What Product Development Orgs Can Learn From The Samsung Crisis

As details regarding the termination of the Samsung Galaxy Note 7 smartphone continue to unfold, there are several important lessons, both technological and organizational, that manufacturers and product organizations should take away from their peer’s costly product crisis:

  • Company culture can sabotage entire product lines and destroy brands. In the press, sources from inside Samsung have pointed to aggressive business goals around beating the iPhone 7 to market as potentially to blame for shortcomings in the Galaxy Note 7’s design and testing. Following original reports of the Galaxy phones exploding, company leadership apparently discouraged testers and engineers from collaborating on possible defects to avoid email documentation that could hurt the company in court. Samsung ultimately made the wrong call on the source of combustion forcing termination of the Galaxy Note product line all together. Yes, staying in front of competitors and avoiding lawsuits is important for a company, but not at the cost of product quality. In this case, placing quality and customer experience as secondary priorities cost Samsung billions and could damage their brand beyond repair.
  • Digital twin simulation can anticipate product malfunctions. The ability to simulate the performance of a product in a virtual environment is now a reality for manufacturers and can prevent malfunctions all together or at least lessen the impact of crises on the bottom line. Digital twin simulations allow engineers to test high stress scenarios on devices prior to production to anticipate component failures. If devices in the field do malfunction, digital twin technologies allow engineers to recreate the scenario virtually, expediting the identification of component failures and accelerating damage control efforts around product development and recall campaigns.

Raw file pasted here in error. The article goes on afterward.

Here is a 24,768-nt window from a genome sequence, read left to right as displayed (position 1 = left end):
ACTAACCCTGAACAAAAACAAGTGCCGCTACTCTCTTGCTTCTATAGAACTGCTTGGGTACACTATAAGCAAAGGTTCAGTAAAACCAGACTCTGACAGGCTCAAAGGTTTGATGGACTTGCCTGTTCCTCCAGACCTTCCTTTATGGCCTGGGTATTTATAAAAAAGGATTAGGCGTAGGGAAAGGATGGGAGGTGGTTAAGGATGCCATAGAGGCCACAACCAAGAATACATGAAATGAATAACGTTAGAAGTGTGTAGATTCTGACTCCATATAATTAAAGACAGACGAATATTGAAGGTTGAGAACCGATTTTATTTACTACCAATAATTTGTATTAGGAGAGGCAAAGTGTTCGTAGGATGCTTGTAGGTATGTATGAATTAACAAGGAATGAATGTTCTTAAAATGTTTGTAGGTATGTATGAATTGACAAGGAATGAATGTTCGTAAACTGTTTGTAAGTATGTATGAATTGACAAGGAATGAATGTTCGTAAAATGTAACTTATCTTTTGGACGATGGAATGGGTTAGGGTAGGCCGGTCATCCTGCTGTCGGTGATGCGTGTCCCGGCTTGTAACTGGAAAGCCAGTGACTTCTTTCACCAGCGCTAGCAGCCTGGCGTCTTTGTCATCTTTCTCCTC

• Collaboration tools on PLM systems can also reduce product failures. Prominent PLM vendors are increasingly designing collaboration tools around products for both in house stakeholders and third party partners. Internal collaboration can help to knock down company silos, both geographic and functional, that have existed in the product development process. External collaboration can help to decrease price points, improve efficiency, and encourage critical discussion of how component parts will come together and function. In all cases, collaboration is a valuable tool to improve the quality of products, encourage product innovation with nontraditional stakeholders, and act as a catalyst in identifying a potential product flaw before it’s rolled out to market.
  • High-tech firms, with extensive partner networks, especially need PLM. A fast growing vertical for PLM vendors has been the high-tech device space. The specialization of knowledge sets involved in high tech product development means that teams, supplier networks, and manufacturing partners are distributed across the globe and need a software solution that can connect and coordinate these disparate stakeholders. Customers in this space are also desperate for a solution that can help them get products to market rapidly and innovate on current product designs to stay ahead of competition. Finally, high tech firms are at the forefront of developing physical products that are heavily reliant on a high quality software experience - a complicated dynamic that PLM vendors are striving to enable.

For more insight on the product development organization and how PLM solutions can enable your business in the Age of the Customer, follow my research here.

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